Myers v. Davenport et al

Filing 31

MEMORANDUM-DECISION AND ORDER: that the Supervisory Defendants' Motions to Dismiss (Dkt. Nos. 18 , 19 ) are Granted with respect to Plaintiff's third cause of action for failure to supervise and that the Supervisory Defendants' Motio n to Dismiss (Dkt. Nos. 18 , 19 ) are Denied with regard to Plaintiff's fourth cause of action and that the Clerk of the Court shall serve a copy of the Memorandum-Decision and Order on all parties in accordance with the Local Rules.Signed by Senior Judge Lawrence E. Kahn on 07/29/2022. (hmr)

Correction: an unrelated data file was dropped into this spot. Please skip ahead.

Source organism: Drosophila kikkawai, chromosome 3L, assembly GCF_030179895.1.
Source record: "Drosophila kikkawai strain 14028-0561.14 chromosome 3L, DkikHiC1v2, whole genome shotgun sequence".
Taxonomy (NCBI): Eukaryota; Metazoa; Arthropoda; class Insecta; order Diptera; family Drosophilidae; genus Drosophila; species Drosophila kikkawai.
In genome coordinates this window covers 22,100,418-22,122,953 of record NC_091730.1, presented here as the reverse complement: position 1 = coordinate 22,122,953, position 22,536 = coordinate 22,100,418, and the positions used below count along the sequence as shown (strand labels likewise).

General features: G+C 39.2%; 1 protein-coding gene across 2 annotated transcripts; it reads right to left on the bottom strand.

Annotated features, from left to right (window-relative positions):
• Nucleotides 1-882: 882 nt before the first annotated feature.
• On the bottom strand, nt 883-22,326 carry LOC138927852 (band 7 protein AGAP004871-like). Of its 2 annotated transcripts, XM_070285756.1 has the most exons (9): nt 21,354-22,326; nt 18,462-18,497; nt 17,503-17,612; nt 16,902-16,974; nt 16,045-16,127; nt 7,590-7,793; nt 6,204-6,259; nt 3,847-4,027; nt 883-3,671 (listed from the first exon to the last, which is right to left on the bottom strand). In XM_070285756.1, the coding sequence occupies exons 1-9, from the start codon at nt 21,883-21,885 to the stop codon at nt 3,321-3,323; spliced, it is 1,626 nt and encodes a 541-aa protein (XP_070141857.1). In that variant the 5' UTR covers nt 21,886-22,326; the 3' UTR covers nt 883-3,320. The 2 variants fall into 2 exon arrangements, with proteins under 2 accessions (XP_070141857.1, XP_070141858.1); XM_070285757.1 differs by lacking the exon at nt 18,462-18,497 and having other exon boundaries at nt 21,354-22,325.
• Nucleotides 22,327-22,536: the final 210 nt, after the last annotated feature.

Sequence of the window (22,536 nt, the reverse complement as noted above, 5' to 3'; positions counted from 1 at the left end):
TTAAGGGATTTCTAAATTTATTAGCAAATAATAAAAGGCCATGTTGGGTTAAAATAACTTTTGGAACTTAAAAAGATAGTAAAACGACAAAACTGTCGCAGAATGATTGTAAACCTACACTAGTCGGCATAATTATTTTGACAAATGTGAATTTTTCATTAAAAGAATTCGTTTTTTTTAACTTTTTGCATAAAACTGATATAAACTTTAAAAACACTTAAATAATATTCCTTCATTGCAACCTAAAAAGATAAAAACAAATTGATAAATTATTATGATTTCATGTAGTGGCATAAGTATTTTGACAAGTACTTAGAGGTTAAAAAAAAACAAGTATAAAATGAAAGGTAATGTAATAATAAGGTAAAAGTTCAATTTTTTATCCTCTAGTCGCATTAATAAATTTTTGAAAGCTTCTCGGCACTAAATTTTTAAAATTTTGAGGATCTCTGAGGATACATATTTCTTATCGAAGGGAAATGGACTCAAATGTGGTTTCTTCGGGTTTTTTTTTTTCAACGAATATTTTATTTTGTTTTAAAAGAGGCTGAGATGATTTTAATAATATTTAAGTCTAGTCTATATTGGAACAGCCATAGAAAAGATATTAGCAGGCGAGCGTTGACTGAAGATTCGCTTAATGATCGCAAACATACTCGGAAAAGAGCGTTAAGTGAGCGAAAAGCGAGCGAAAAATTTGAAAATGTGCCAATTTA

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UNITED STATES DISTRICT COURT NORTHERN DISTRICT OF NEW YORK KEVIN MYERS, on behalf of the Estate of MICHAEL MYERS Plaintiff, -against- 1:21-CV-0922 (LEK/CFH) MARK DAVENPORT, GLADYS CARRION, Commissioner of the New York state Office of Children and Family Services, and JOSEPH IMPICCATORE, Director, Tryon Residential Center , Defendants. MEMORANDUM-DECISION AND ORDER I. INTRODUCTION Plaintiff Kevin Myers, father of decedent Michael Myers (“Myers” or “Decedent”) and duly appointed Administrator of Myers’ Estate, brings this action under 42 U.S.C. § 1983 alleging violation of his Eighth and Fourteenth Amendment rights, against Gladys Carrion, Commissioner of the New York State Office of Children and Family Services (“OCFS”); Joseph Impiccatore, Director of the Tryon Residential Facility (“Tryon”); and Mark Davenport, a former employee at Tryon. Dkt. No. 1 (“Complaint”). Now before the Court are motions to dismiss brought by Defendants Carrion and Impiccatore (“Supervisory Defendants”) seeking to dismiss Plaintiff’s third and fourth causes of action pursuant to Federal Rules of Civil Procedure 12(b)(1) and 12(b)(6). Dkt. Nos. 18, 19 (“Motions to Dismiss”); Dkt No. 18-1 (“Defendants’ Memoranda”). 1 Plaintiff opposes the Motions to Dismiss. Dkt. No. 29. (“Response”). For the reasons that follow, the Court grants in part and denies in part Supervisory Defendants’ Motions to Dismiss. II. BACKGROUND A. Factual History 2 At all relevant times, Myers was a detainee at Tryon in Johnstown, New York. Compl. ¶ 9. Tryon is managed by OCFS. Id. ¶ 9. Defendant Davenport was employed by OCFS as a Youth Division Aid (“YDA”) at Tryon. Id. ¶ 6. Plaintiff claims that Davenport isolated himself with residents in their bedrooms after dark to “talk with [Davenport] about ‘life.’” Id. ¶ 13. However, Plaintiff states that “OCFS policy … requires youth to discuss problems with counselors and psychologists employed by OCFS, not untrained Youth Division Aides.” Id. The Complaint also indicates that Davenport isolated himself with residents in the woods at Tryon. Id. ¶ 12. Davenport was known to provide residents with food, candy, cigarettes, access to his personal cell phone, and access to facility phones. Id. Additionally, he contacted residents on social media after their release and even invited some to visit him after release. Id. Finally, Davenport visited residents in cottages that were outside of his duty station. Id. In January of 2009, Davenport anally raped Myers at Tryon. Id. ¶ 3. The assault occurred when Davenport was “isolated alone with Myers” in Myers’ bedroom. Id. ¶ 14. 1 The memoranda of law filed as Dkt. No. 18-1 and Dkt. No. 19-1 are identical. Therefore, the Court will only cite to the memorandum filed as Dkt. No. 18-1. 2 The following are the non-conclusory allegations set forth by Plaintiff in the Complaint. The Court assumes them to be true and draws all inferences in the light most favorable to the nonmoving party. See Allaire Corp. v. Okumus, 433 F.3d 248, 249–50 (2d Cir. 2006). 1 Davenport’s conduct was investigated by the New York State Police and the Institutional Abuse Bureau (“IAB”) of OCFS. Id. ¶ 15. Plaintiff states that IAB “indicated” claims of sexual abuse against Davenport but he was not prosecuted. Id. Davenport was later fired by OCFS, not for the indicated claims of sexual abuse, but for failing to adequately supervise residents found smoking cigarettes. Id. ¶ 16. Plaintiff alleges that the risk of sexual assault in youth homes is widely acknowledged and “is the subject of standards published by the United States Department of Justice under the Prison Rape Elimination Act.” Id. ¶ 18. There were two instances of sexual assault at Tryon prior to the assault on Plaintiff—one committed by another YDA and one by a teacher. Id. ¶ 20. The facility experienced additional issues relating to resident safety including the death of one resident and substantial violence toward others. Id. These issues resulted in the issuance of a “scathing” report from the Civil Rights Division of the Department of Justice. Id. Plaintiff claims that, despite these widely acknowledged risks and past incidents, “active supervision” was not generally practiced at Tryon while Myers resided there. Id. ¶ 22. Cameras installed at the facility were not actively monitored. Id. ¶ 21. The footage was stored on a computer in the basement and deleted after 30 days absent the need to review it. Id. Additionally, supervisory staff at Tryon did not actively patrol the housing units during evening shifts. Id. ¶ 22. The facility also did not employ two-deep supervision, a well-known technique used to eliminate opportunity for sexual abuse. Id. ¶ 25. This method of staff monitoring requires that a staff member and a child never be alone together without a third-party present, absent exigent circumstance. Id. ¶ 25, Resp. at 3. Thus, Tryon policy allowed YDAs to be alone with children. Compl. ¶ 25. 2 While OCFS did have policies forbidding staff from being alone with residents after lights out, they were not enforced by Tryon supervisors and were regularly ignored by Tryon staff. Id. ¶ 23. OCFS did not have any policies: (1) requiring staff to report misconduct by other staff including misconduct committed by staff who isolate themselves with residents, id. ¶ 26; (2) preventing YDAs from bringing personal cell phones or food to the unit, which could potentially be accomplished by instituting searches before shifts, id. ¶ 27; or (3) implementing protocols for allowing children to report sexual abuse anonymously or providing sufficient information to children regarding how to file a complaint, id. ¶ 29. Additionally, the OCFS Office of the Ombudsman was not independent and did not have the authority to conduct independent investigations of sexual abuse in OCFS facilities. Id. ¶ 30. Temporary YDAs, such as Davenport, were allowed to supervise children at the facility without receiving training on OCFS policies. Id. ¶ 24. In a related case in the New York Court of Claims, Supervisory Defendant Gladys Carrion admitted that the preventative procedures and policies described above were feasible, were known to discourage sexual abuse and sexual grooming, and were later implemented at OCFS facilities during her tenure. Id. ¶ 34. These procedures include monitoring mechanisms, active supervision in the housing units during evening shifts, instituting two-deep supervision, stringent policies requiring staff to report misconduct by other staff, policies prohibiting YDAs from taking their cell phones or outside food with them into the housing units, mechanisms for children to anonymously report sexual abuse, and an independent OCFS Office of the Ombudsman. Id. ¶¶ 21, 22, 25, 26, 27, 29, 30. Supervisory Defendant Joseph Impiccatore 3 admitted YDAs were routinely violating OCFS policy by isolating themselves with youth in their rooms after lights out and that no corrective action was taken. Id. ¶ 35. In his Complaint, Plaintiff makes claims for failure to train and supervise under the Eighth and Fourteenth Amendments against Impiccatore, and deliberately indifferent failure to protect under the Eighth and Fourteenth Amendments against Carrion and Impiccatore. Id. ¶¶ 53–59, 60–67. Plaintiff alleges that Impiccatore was responsible for training, supervising, and monitoring Davenport. Id. ¶¶ 54–55. Plaintiff also claims Supervisory Defendants Carrion and Impiccatore (1) were responsible for implementing policies necessary to prevent constitutional deprivations at Tryon; (2) failed to implement such policies; and (3) were responsible for ensuring that the existing policies at the facility did not result in violations of the constitutional rights of facility residents. Id. ¶¶ 61, 63. III. LEGAL STANDARD To survive a motion to dismiss for failure to state a claim, a plaintiff must plead sufficient facts that, when “accepted as true, [make the claim] ‘plausible on its face.’” Ashcroft v. Iqbal, 556 U.S. 662, 663 (2009) (quoting Bell Atl. Corp. v. Twombly, 550 U.S. 544, 570 (2007)). A claim is plausible on its face when “the plaintiff pleads factual content that allows the court to draw the reasonable inference that the defendant is liable for the misconduct alleged.” Iqbal, 556 U.S. at 678. In evaluating a motion to dismiss made under Rule 12(b)(1) or (6), a court must accept as true the factual allegations contained in the complaint and draw all inferences in favor of the plaintiff. 3 See Carter v. HealthPort Techs., LLC, 822 F.3d 47, 56-57 (2d Cir. 2016) (giving 3 This is true for 12(b)(1) motions, at least where the attack on standing relies on the allegations in the complaint, rather than an introduction of extrinsic facts. Russo v. City of Hartford, 184 F. Supp. 2d 169, 178 (D. Conn. 2002) (explaining that, where a defendant proffers evidence beyond 4 standard for Rule 12(b)(1)); Allaire Corp. v. Okumus, 433 F.3d 248, 249–50 (2d Cir. 2006) (same for Rule 12(b)(6)). “Nonetheless, conclusory allegations are not entitled to the assumption of truth.” Francis v. Kings Park Manor, Inc., 992 F.3d 67, 72 (2d Cir. 2021). However, “the tenet that a court must accept as true all of the allegations contained in a complaint is inapplicable to legal conclusions.” Iqbal, 556 U.S. at 678. Title 42 U.S.C. §1983 sets forth a civil right of action for constitutional deprivations committed by actors under the color of state law. To state a claim regarding a government official’s liability for violation of a constitutional right under Section 1983, a plaintiff must allege that the defendant was personally involved in the constitutional violation. Tangreti v. Bachmann, 983 F.3d 609, 620 (2d Cir. 2020); see also Wright v. Smith, 21 F.3d 469, 501 (2d Cir. 1994). IV. DISCUSSION Plaintiff asserts that Myers was subjected to cruel and unusual punishment by Davenport in violation of the Eighth Amendment, Compl. ¶¶ 42–46, that Impiccatore violated Myer’s Eighth Amendment rights by failing to supervise Davenport, id. ¶¶ 53–59, and that Supervisory Defendants Impiccatore and Carrion violated Myer’s Eighth Amendment rights 4 by failing in their affirmative duty to protect him, id. ¶¶ 60–67. The Supervisory Defendants argue that the pleadings in support of its Rule 12(b)(1) motion, “there is no presumptive truthfulness to the facts alleged in the complaint, and the court may consider evidentiary matter presented in an affidavit or otherwise in addition to the complaint.” (citing Kamen v. AT&T Co., 791 F.2d 1006, 1011 (2d Cir. 1986)); see also See Katz v. Donna Karan Co. Store, L.L.C., 872 F.3d 114, 119 (2d Cir. 2017). 4 Plaintiff also brings this claim under the Fourteenth Amendment, however, the Fourteenth Amendment applies to claims regarding pretrial detainees. Kingsley v. Hendrickson, 576 U.S. 389, 400 (2015) (distinguishing between claims made by a pretrial detainee, which are brought under the Fourteenth Amendment, and claims made by a post-conviction detainee, brought under the Eighth Amendment). 5 Plaintiff has not alleged sufficient facts to establish that they were personally involved in the violation of the Decedent’s rights as required by Tangreti. Def. Mem. at 5 (citing 983 F.3d at 619). In response, Plaintiff largely relies on Supervisory Defendants’ status as policymakers to establish personal involvement. Compl. ¶¶ 7–8. Plaintiff argues that where a policy-making official knew or should have known that employees were engaging in proscribed conduct and failed to implement a more effective policy to prevent such conduct, the official demonstrates deliberate indifference. Resp. at 5. A. Personal Involvement In the past, courts in the Second Circuit have relied on the factors set forth in Colon v. Coughlin, 58 F.3d 865 (2d Cir. 1995) as the primary standard for determining personal involvement. However, this standard was called into question when the Supreme Court precluded special standards for supervisory liability under 42 U.S.C. § 1983 in Iqbal. 556 U.S. at 676–77; Tangreti, 983 F.3d at 615. Instead, “a plaintiff must plead that each government-official defendant, through the official’s own individual actions, has violated the Constitution.” Iqbal, 556 U.S. at 676. The Supreme Court reasoned that the showing of culpability required to hold a supervisory government official liable for a constitutional violation can be no less than is required for anyone else charged with the same violation. Id. at 676–77; see also Tangreti, 983 F.3d at 618 (“The focus is on what the supervisor did or caused to be done, ‘the resulting injury attributable to his conduct, and the mens rea required of him to be held liable, which can be no less than the mens rea required of anyone else.’”) (quoting Porro v. Barnes, 624 F.3d 1322, 1327-28 (10th Cir. 2010)). Later, in Tangreti, the Second Circuit clarified the fate of the Colon factors by articulating the standard for liability of government officials sued under Section 1983. See 983 6 F.3d at 616. At the summary judgement stage, the court in Tangreti held that “[t]o hold a state official liable under § 1983, a plaintiff must plead and prove the elements of the underlying constitutional violation directly against the official without relying on a special test for supervisory liability.” Id. at 620. 5 To establish personal involvement, a plaintiff must also “allege facts showing a ‘tangible connection between the acts of [each] defendant and the injuries suffered.’” Putvain v. Baker, No. 20-CV-125, 2021 U.S. Dist. LEXIS 251144, at *15 (D. Vt. Dec. 16, 2021) (quoting Bass v. Jackson, 790 F.2d 260, 263 (2d Cir. 1986)) 1. Personal Involvement due to Failure to Supervise The Court finds that the facts alleged under Plaintiff’s third cause of action against Impiccatore for failure to supervise do not meet the standard articulated in Tangreti. Compl. ¶¶ 53–59. Plaintiff alleges that Impiccatore failed to supervise Davenport and that this failure made it possible for Davenport to commit the assault and constitutional violations against the Decedent. Id. ¶¶ 54–59. First, the allegations Plaintiff provides to support this assertion are mostly conclusory. The Complaint alleges that the lack of supervision caused the sexual assault to occur without providing further facts to support that direct link. See e.g., id. ¶¶ 55–56 (“Davenport was not properly supervised, in that he had the presumption of privacy necessary to sexually assault the 5 In his Response, Plaintiff claims that the rule articulated in Cash v. County of Erie, 654 F.3d 324 (2d Cir. 2011) should be applied in this case. Resp. 4–6. The court in Cash found that where policymakers knew or should have known that employees were engaging in prohibited conduct and failed to take steps to remedy clearly ineffective policy, that amounted to a “municipal policy” sufficient to support a claim for municipal liability. 654 F.3d at 344 (emphasis added). Cash is not applicable to this case because the standard for municipal liability differs from that governing individual liability as set forth in Tangreti. Plaintiff does not presently pursue municipal liability. Compl. ¶¶ 7, 8. 7 decedent. Defendant Impiccatore had an affirmative responsibility to monitor Defendant Davenport and failed to do so.”). Second, as stated above, Iqbal and Tangreti require that the elements of an underlying constitutional claim be established against each defendant individually. Iqbal, 566 U.S. at 675– 676; Tangreti, 983 F.3d at 620. Liability based solely on the actions of a subordinate under the watch of a superior, or solely due to a failure to supervise, without more, constitutes precisely the type of vicarious, respondeat superior liability that Iqbal and Tangreti eliminate. Iqbal, 566 U.S. at 676 (“Government officials may not be held liable under a theory of respondeat superior”); Tangreti, 983 F.3d at 618 (“There is no special rule for supervisory liability”). Supervisory Defendant Impiccatore cannot be deemed directly involved in a constitutional violation based solely for negligently supervising the alleged offending party. Tangreti, 983 F.3d at 619 (“[I]t is not enough for [Plaintiff] to show that [Defendant] was negligent, or even grossly negligent, in her supervision of [the offending parties]”). Therefore, the Court grants Defendants’ motion to dismiss as to this cause of action. 1. Personal Involvement Due to Policymaking Activity However, the Court finds that Plaintiff’s fourth cause of action for deliberate indifference and failure to protect against Impiccatore and Carrion adequately alleges specific policy-making actions taken by those two defendants. These allegations bring this claim outside the type of supervisory liability precluded by Iqbal and Tangreti. Tangreti makes clear that, “after Iqbal, [a p]laintiff can no longer succeed on a §1983 claim against [a d]efendant by showing that a supervisor behaved knowingly or with deliberate indifference that a constitutional violation would occur at the hands of his subordinates, unless that is the same state of mind required for the constitutional deprivation.” 983 F.3d at 618 8 (quoting Dodds v. Richardson, 614 F.3d 1185, 1204 (10th Cir. 2010)) (emphasis added). Thus, an official’s conduct in making and executing policy, or failing to make or execute policy, may satisfy Iqbal’s requirement of personal involvement if such conduct meets the elements required to establish an underlying constitutional violation and is undertaken with the required state of mind. Stone v. Annucci, No. 20-1326, 2021 U.S. Dist. LEXIS 186195, at *29–30 (S.D.N.Y Sept. 28, 2021) (stating that personal involvement exists “where a plaintiff can establish that a senior official promulgated an unconstitutional policy with a culpable mental state”). Accordingly, a plaintiff may establish a policy-making official’s personal involvement by, first, alleging facts from which it may be reasonably inferred the official was responsible for making relevant policies, and thus there is a tangible connection between their policymaking conduct and the alleged harm. Stone, 2021 U.S. Dist. LEXIS 186195, at *36 (finding personal involvement where plaintiffs “plausibly alleged that [defendants] bore the responsibility for creating or allowing the continuance of policies and customs that allowed sexual violence at [DOCCS facilities] to occur.”) (quoting Pusepa v. Annucci, No. 17-CV-7954, 2019 U.S. Dist. LEXIS 26292, at *5 (S.D.N.Y. Feb. 19, 2019)). Second, a plaintiff must establish the elements of the underlying claim directly against each defendant. For an Eighth Amendment failure to protect claim, those elements are that the defendant was aware of a risk of substantial harm to the plaintiff and––through their own actions in making a policy or failing to enact a policy–– exhibited deliberate indifference and disregard for that risk. 6 6 Both district and circuit courts have accepted this view. See Zielinski v. Annucci, 547 F. Supp. 3d 227, 238 (N.D.N.Y 2021) (stating plaintiff-inmate could establish Eighth Amendment denial of food claim against policymaking official if plaintiff directly established violation by showing official “‘personally knew of and disregarded an unreasonable risk of serious harm’ to plaintiff’s health as a result of his [policymaking] conduct.”); Stone, 2021 U.S. Dist. LEXIS 186195, at *30–33 (finding that “a senior prison official [including the Commissioner of the Department of Corrections] can still be held liable for his role in creating a policy by which violations of the 9 The Court finds Plaintiff has alleged sufficient facts to plausibly infer that both Supervisory Defendants were personally involved in the constitutional deprivation as policymakers. As alleged in the Complaint, Carrion was the “Chief Policy Maker for OCFS” as OCFS Commissioner and was responsible for supervising all NYS OCFS facilities. Id. ¶ 7. Plaintiff also states that Carrion, as OCFS Commissioner, and Impiccatore, as Director of Tryon, were responsible for implementing and maintaining policies to protect children against constitutional deprivations and abuse at Tryon. Id. ¶¶ 61–63; See Stone, 2021 U.S. Dist. LEXIS 186195, at 36 (finding personal involvement where complaint alleged that defendant “as acting commissioner was at all relevant times responsible for enacting policies governing inmate safety and ensuring that such policies are enforced”). The Court finds that these facts plausibly show that both Supervisory Defendants were policymakers who “bore the responsibility for creating or allowing the continuance of policies and customs that allowed sexual violence at [Tryon] to occur.” Stone, 2021 U.S. Dist. LEXIS 186195, at *36. The question then becomes whether Plaintiff has alleged sufficient facts to establish the underlying elements of deliberate indifference against the Supervisory Defendants due to their actions as policymakers. B. Deliberate Indifference Eighth Amendment occurred, but only if he can be shown to have acted with the necessary mens rea of deliberate indifference”); Abernathy v. Comm’r of Correction, No. 20-CV-00628, 2021 U.S. Dist. LEXIS 64738, at *6 (D. Conn. Apr. 2, 2021) (suggesting that the promulgation of an unconstitutional policy given “subjective knowledge of a substantial risk of serious harm” that an official “disregarded” could support a claim of liability for Eighth Amendment deliberate indifference); see also Dodds v. Richardson, 614 F.3d 1185, 1199 (10th Cir. 2010) (holding that a plaintiff can establish direct involvement in a constitutional violation where a policymaker knew of and disregarded an unreasonable risk of harm to the plaintiff); OSU Student All. v. Ray, 699 F.3d 1053, 1076 (9th Cir. 2012) (agreeing with the holding in Dodds). 10 “[T]o state a claim under the Eighth Amendment on the basis that a defendant has failed to prevent harm, a plaintiff must plead both (a) conditions of confinement that objectively pose an unreasonable risk of serious harm to their current or future health, and (b) that the defendant acted with ‘deliberate indifference.’” Tangreti, 983 F.3d at 618–19. The second prong of deliberate indifference is met where a defendant had knowledge of a risk of substantial harm to the plaintiff and disregarded that risk. Id. at 619. The state official must know of information that allows him to make an inference of an excessive risk to the plaintiff’s safety and he must actually make that inference. Id. Tangreti is clear that “plaintiff must plead and prove that the supervisor had subjective knowledge of serious risk of harm … and disregarded it.” Id. at 616 (emphasis added). Furthermore, it is not sufficient to show only that the supervisor “should have known” of a risk. Id. 612. Regarding the objective prong: existence of an unreasonable risk of harm to Myer’s health, Plaintiff alleges previous instances of sexual assault at Tryon, as well as other significant issues related to resident safety, and a scathing report issued by the Department of Justice regarding safety concerns at the facility. Compl. ¶ 20. The Court finds these allegations of prior, similar attacks and of general risks to health are sufficient to find a general, unreasonable risk of harm existed as to Plaintiff. See Dietrich v. Cty. of Orange, No. 19-CV-10485, 2020 U.S. Dist. LEXIS 159262, at *9 (S.D.N.Y. Sep. 1, 2020) (a plaintiff may sustain a failure to protect claim based on a “general risk of harm . . . by alleging ‘that the defendants knew of a history of prior inmate-on-inmate attacks similar to the one suffered by the plaintiff’”) (quoting Parris v. N.Y. State Dep’t Corr. Servs., 947 F. Supp. 2d 354, 363 (S.D.N.Y. 2013). Indeed, Defendants do not dispute at this stage that Myers was confined at Tryon in conditions that objectively posed an unreasonable risk of serious harm. See generally Defs.’ Mem. 11 Regarding the second prong of the failure to protect standard, Plaintiff argues that Supervisory Defendants’ knowledge of a risk of serious harm, coupled with their inaction as policymakers bearing an affirmative duty to protect residents against constitutional deprivations, is sufficient to show deliberate indifference. Resp. at 4–7. While eventually a plaintiff must show that the defendant was aware of facts giving rise to an inference of substantial harm and that he actually made that inference, Federal Rule of Civil Procedure 9(b) provides a relaxed standard for pleading intent or knowledge at the motion to dismiss stage. Stone, 2021 U.S. Dist. LEXIS 186195, at *35. In this context, a plaintiff is allowed to “generally” plead the knowledge necessary to establish deliberate indifference because “[c]ourts recognize the common-sense principle that a plaintiff will often not be equipped to come forward with direct evidence of a defendant’s subjective or actual knowledge or his intent” at the motion to dismiss stage of litigation. Id. at *35; see also Kaplan v. Lebanese Canadian Bank, 999 F.3d 842, 864 (2d Cir. 2021) (“A complaint is allowed to contain general allegations as to a defendant’s knowledge because a plaintiff realistically cannot be expected to plead a defendant’s actual state of mind.”). Thus, to meet the knowledge requirement of deliberate indifference sufficient to survive a 12(b)(6) motion, a plaintiff need only “include allegations of the facts or events they claim give rise to an inference of knowledge.” Stone, 2021 U.S. Dist. LEXIS 186195, at *37 (citing Kaplan, 999 F.3d at 864). Therefore, to meet the subjective prong of the Eighth Amendment deliberate indifference standard at the motion to dismiss stage, Plaintiff must: (1) allege facts that give rise to an inference that Supervisory Defendants knew of a risk of serious harm to the decedent and (2) allege facts sufficient to reasonably infer Supervisory Defendants disregarded that risk by failing to enact adequate policies to protect against it. 12 Regarding the first prong, Plaintiff has alleged facts sufficient to infer that Impiccatore and Carrion were aware of an excessive risk of harm to the Decedent. Plaintiff alleges there were prior instances of sexual assault committed by YDAs and other staff members at Tryon. Compl. ¶ 20. These previous instances of sexual assault at the same facility, one resulting in impregnation of a resident, support the assertion that Supervisory Defendants had knowledge of a risk of such assaults to the Decedent. Stone, 2021 U.S. Dist. LEXIS 186195, at *37–38 (finding first prong met in part due to existence of past sexual assaults at facilities generally). Plaintiff also alleges one of the previous assaults had been committed by a YDA, Compl. ¶ 20, and Impiccatore admitted that he was aware YDAs were routinely violating OCFS policy by isolating themselves with youth in their rooms after lights out, id. ¶ 23. Standards published by the Department of Justice under the Prison Rape Elimination Act, of which Supervisory Defendants were likely aware, highlight the danger of sexual abuse to children in residential youth facilities. Id. ¶ 18; cf. Stone, 2021 U.S. Dist. LEXIS 186195, at *37 (finding complaint sufficiently pled policymaking defendants were aware of a serious risk of sexual abuse in part due to “reports on prison rape, including DOCCS reports of which [defendants] were likely aware”). The Department of Justice had previously issued a “scathing” report on the facility regarding the dangers the residents there faced. Compl. ¶ 20. The Court concludes that these facts, taken together, lead to a plausible inference that Supervisory Defendants were aware of an excessive risk of harm and that “existing policies . . . were deficient.” Pusepa, 2019 U.S. Dist. LEXIS 26292, at *24. Additionally, Plaintiff has alleged facts sufficient to reasonably infer Supervisory Defendants disregarded this known risk of serious harm. A defendant may be found to have disregarded a risk where they are aware of procedures that, if implemented, will mitigate a 13 known serious risk, but chooses not to implement them. See Stone, 2021 U.S. Dist. LEXIS 186195, at *37–38 (finding policymaker-defendants’ failure to implement procedures known to mitigate a risk of sexual assault sufficient to demonstrate disregard for that risk). Plaintiff alleges that Supervisory Defendant Carrion admitted that preventative procedures such as monitoring mechanisms, active supervision, stringent misconduct reporting policies, and searching YDAs before reporting to their duty stations were feasible, were known to discourage sexual abuse and sexual grooming, and were later implemented at OCFS facilities during her tenure. Compl. ¶ 34. Carrion also admitted that she did not implement any such policies prior to the assault on Myers despite the known risk. Id. Similarly, Plaintiff plausibly alleges that Impiccatore was aware that YDAs routinely violated facility policies, including those that prohibit staff from being alone with residents after lights out, and admitted that he did not take corrective action. Id. ¶¶ 23, 35. Plaintiff also alleges that Impiccatore failed to implement preventative policies either prior to or following these violations, even after previous sexual assaults and safety issues. Id. ¶¶ 62–63. Based on these facts, accepted as true and viewed in the light most favorable to Plaintiff, the Court finds it is plausible that Impiccatore and Carrion were aware of a substantial risk of harm and disregarded that risk by failing to remedy ineffective policy under which the constitutional violation occurred. Therefore, Plaintiff has sufficiently alleged a claim of deliberately indifferent failure to protect and Defendants’ Motion to Dismiss is denied with respect to the fourth cause of action. V. CONCLUSION Accordingly, it is hereby: 14 ORDERED, that Supervisory Defendants’ Motions to Dismiss (Dkt. Nos. 18, 19) are GRANTED with respect to Plaintiff’s third cause of action for failure to supervise; and it is further ORDERED, that Supervisory Defendants’ Motions to Dismiss (Dkt. Nos. 18, 19) are DENIED with regard to Plaintiff’s fourth cause of action; and it is further ORDERED, that the Clerk of the Court shall serve a copy of the Memorandum-Decision and Order on all parties in accordance with the Local Rules. IT IS SO ORDERED. DATED: July 29, 2022 Albany, New York LAWRENCE E. KAHN United States District Judge 15